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His hand still strain’d the broken brand;
4. Young Blount his armor did unlace,
Said, “By Saint George, he's gone!
Good-night to Marmion.”
5. When, doff'd his casque, he felt free air,
Around 'gan Marmion wildly stare:
6. “Fitz-Eustace, to Lord Surrey hie;
Tunstall lies dead upon the field,
7. They parted, and alone he lay;
Clare drew her from the sight away,
Of all my halls have nurst,
To slake my dying thirst?”.
To the nigh streamlet ran.
Sees but the dying man.
A monk supporting Marmion's head;
To shrive the dying, bless the dead.
And STANLEY! was the cry;
And fired his glazing eye;
And shouted, “VICTORY!
GRATTAN'S REPLY TO MR. CORRY. HENRY GRATTAN, an eminent Irish orator and statesman, was born at Dublin in 1750, and died at London in 1820.
1. Has the gentleman done? Has he completely done? He was unparliamentary from the beginning to the end of his speech. There was scarce a word that he uttered that was not a violation of the privileges of the House; but I did not call him to order. Why? Because the limited talents of some men render it impossible for them to be severe without being unparliamentary;
but, before I sit down, I shall show him how to be severe and parliamentary at the same time.
2. On any other occasion I should think myself justifiable in treating with silent contempt any thing which might fall from that honorable member; but there are times when the insignificance of the accuser is lost in the magnitude of the accusation. I know the difficulty the honorable gentleman labored under when he attacked me; conscious that, on a comparative view of our characters, public and private, there is nothing he could say which would injure me. The public would not believe the, charge. I despise the falsehood. If such a charge were made by an honest man, I would answer it in the manner I shall do before I sit down. But I shall first reply to it, when not made by an honest man.
3. The right honorable gentleman has called me an “unimpeached traitor.” I ask, why not traitor unqualified by any epithet? I will tell him: it was because he dare not. It was the act of a coward who raises his arm to strike, but has not the courage to give the blow. I will not call him villain, because it would be unparliamentary, and he is a privy counselor. I will not call him fool, because he happens to be Chancellor of the Exchequer; but I say he is one who has abused the privilege of Parliament and freedom of debate, to the uttering of language which, if spoken out of the House, I should answer only with a blow.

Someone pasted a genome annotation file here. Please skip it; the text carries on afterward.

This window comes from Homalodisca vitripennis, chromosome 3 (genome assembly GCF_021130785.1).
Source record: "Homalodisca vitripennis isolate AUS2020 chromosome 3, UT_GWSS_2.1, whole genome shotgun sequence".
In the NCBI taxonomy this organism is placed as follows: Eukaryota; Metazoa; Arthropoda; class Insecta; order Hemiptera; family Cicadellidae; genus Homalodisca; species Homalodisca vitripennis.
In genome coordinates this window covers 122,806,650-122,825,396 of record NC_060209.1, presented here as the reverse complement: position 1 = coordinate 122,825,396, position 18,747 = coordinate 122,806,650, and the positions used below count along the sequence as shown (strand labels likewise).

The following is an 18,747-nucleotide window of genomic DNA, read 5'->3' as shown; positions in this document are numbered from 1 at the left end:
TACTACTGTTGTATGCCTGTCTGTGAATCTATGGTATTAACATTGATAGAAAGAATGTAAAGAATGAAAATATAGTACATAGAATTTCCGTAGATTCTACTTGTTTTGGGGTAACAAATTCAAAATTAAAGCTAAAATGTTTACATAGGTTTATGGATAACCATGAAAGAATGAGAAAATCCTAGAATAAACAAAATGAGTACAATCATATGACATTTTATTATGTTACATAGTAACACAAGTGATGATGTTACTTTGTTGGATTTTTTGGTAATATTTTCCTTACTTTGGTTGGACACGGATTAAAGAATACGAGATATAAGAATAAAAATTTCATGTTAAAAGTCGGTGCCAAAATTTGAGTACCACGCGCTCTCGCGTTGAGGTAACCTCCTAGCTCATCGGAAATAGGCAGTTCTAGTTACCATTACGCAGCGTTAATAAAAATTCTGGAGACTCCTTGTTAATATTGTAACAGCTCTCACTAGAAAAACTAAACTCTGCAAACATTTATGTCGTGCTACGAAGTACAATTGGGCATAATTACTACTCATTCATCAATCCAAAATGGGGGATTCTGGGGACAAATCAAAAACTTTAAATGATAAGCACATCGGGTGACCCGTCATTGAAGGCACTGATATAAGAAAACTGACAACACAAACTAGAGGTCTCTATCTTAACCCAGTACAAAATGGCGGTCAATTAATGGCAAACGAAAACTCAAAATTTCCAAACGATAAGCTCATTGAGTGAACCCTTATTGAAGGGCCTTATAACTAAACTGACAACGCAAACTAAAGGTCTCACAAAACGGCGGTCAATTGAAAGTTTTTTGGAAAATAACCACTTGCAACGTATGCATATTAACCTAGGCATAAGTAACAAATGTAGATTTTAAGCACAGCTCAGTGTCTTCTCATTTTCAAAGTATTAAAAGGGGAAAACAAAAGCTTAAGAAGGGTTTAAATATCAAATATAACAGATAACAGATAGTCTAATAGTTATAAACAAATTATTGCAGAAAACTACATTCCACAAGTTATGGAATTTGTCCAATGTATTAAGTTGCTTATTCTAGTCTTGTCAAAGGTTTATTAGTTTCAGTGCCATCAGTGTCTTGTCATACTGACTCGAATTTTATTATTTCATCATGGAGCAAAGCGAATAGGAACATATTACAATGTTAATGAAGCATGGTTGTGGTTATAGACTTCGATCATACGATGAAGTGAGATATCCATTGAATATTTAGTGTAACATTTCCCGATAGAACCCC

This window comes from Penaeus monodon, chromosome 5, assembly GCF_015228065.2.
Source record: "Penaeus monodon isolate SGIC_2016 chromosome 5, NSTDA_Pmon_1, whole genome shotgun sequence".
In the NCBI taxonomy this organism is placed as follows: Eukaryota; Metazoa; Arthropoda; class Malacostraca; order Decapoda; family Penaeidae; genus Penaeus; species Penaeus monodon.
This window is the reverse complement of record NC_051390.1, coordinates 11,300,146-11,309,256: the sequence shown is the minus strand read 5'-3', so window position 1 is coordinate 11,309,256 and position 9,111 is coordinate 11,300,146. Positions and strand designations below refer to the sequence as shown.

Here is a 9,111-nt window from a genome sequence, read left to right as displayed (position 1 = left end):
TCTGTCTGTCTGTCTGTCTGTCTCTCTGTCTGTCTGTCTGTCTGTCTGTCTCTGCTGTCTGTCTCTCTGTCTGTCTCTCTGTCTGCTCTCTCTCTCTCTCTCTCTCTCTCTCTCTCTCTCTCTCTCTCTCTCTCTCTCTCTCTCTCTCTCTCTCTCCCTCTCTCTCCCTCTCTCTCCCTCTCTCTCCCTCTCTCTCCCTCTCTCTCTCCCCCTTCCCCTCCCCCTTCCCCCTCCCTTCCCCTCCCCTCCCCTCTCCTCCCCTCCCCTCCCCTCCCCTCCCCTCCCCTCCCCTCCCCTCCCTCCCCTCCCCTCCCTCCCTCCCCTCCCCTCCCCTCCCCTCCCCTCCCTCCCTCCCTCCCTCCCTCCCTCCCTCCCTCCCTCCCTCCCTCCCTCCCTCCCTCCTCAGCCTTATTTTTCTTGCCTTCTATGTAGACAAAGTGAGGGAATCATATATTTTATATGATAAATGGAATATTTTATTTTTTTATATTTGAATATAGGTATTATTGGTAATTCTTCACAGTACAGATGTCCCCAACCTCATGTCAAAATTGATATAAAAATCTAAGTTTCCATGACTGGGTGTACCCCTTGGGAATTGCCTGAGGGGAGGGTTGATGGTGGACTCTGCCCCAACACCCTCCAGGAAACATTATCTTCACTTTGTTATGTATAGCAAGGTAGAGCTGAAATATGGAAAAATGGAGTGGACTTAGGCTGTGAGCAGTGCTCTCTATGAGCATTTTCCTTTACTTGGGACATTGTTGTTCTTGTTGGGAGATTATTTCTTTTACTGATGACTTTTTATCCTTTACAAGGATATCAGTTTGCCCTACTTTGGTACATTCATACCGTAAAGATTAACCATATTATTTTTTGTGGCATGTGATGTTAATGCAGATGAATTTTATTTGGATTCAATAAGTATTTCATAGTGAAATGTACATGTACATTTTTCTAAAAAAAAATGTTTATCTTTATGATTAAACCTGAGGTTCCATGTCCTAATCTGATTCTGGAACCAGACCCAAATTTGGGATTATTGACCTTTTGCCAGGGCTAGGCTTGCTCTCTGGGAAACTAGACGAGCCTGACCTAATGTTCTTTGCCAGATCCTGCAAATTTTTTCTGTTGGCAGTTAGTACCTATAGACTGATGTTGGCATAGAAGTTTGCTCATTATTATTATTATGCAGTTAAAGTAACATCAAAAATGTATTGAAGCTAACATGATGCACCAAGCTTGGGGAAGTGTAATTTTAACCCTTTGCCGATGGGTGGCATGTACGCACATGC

4. I care not how high his situation, how low his character, how contemptible his speech; whether a privy counselor or a parasite, my answer would be a BLOW. He has charged me with being connected with the rebels. The charge is utterly, TOTALLY, and MEANLY false. Does the honorable gentleman rely on the report of the House of Lords for the foundation of his assertion? If he does, I can prove to the committee there was a physical impossibility of that report being true. But I scorn to answer any man for my conduct, whether he be a political coxcomb, or whether he brought himself into power by a false glare of courage or not.
5. I have returned, not, as the right honorable member has said, to raise another storm; I have returned to discharge an honorable debt of gratitude to my country, that conferred a great reward for past services, which, I am proud to say, was not greater than my desert. I have returned to protect that constitution of which I was the parent and the founder on the assassination of such men as the honorable gentleman his unworthy associates. They are corrupt; they are sed. au
. and they, at this very moment, are in a conspiracy againsitiome country.
DX Cous; and
6. I have returned to refute a libel, as false as it is malicious, given to the public under the appellation of a report of the committee of the Lords. Here I stand, ready for impeachment or trial. I dare accusation. I defy the honorable gentleman; I defy the GOVERNMENT; I defy the WHOLE PHALANX: LET THEM COME FORTH. I tell the ministers I will neither give them quarter nor take it. I am here to lay the shattered remains of my constitution on the floor of this house, in defence of the liberties of my country.
BY REV. GEORGE CROLY. 1. CONSCRIPT Fathers !
I do not rise to waste the night in words: . .
2. But this I will avow,—that I have scorn'd,
And still do scorn, to hide my sense of wrong!
3. Come, consecrated lictors, from your thrones ! [To the Senate.]
Fling down your scepters; take the rod and axe,
4. Banish'd from Rome! What's banish'd but set free
From daily contact of the things I loathe?
He dares not touch a hair of Catiline!
Here I devote your senate! I've had wrongs
Shapes hot from Tartarus! all shames and crimes !
And massacre seals Rome's eternal grave. 6. I go; but not to leap the gulf alone.
I go; but, when I come, 'twill be the burst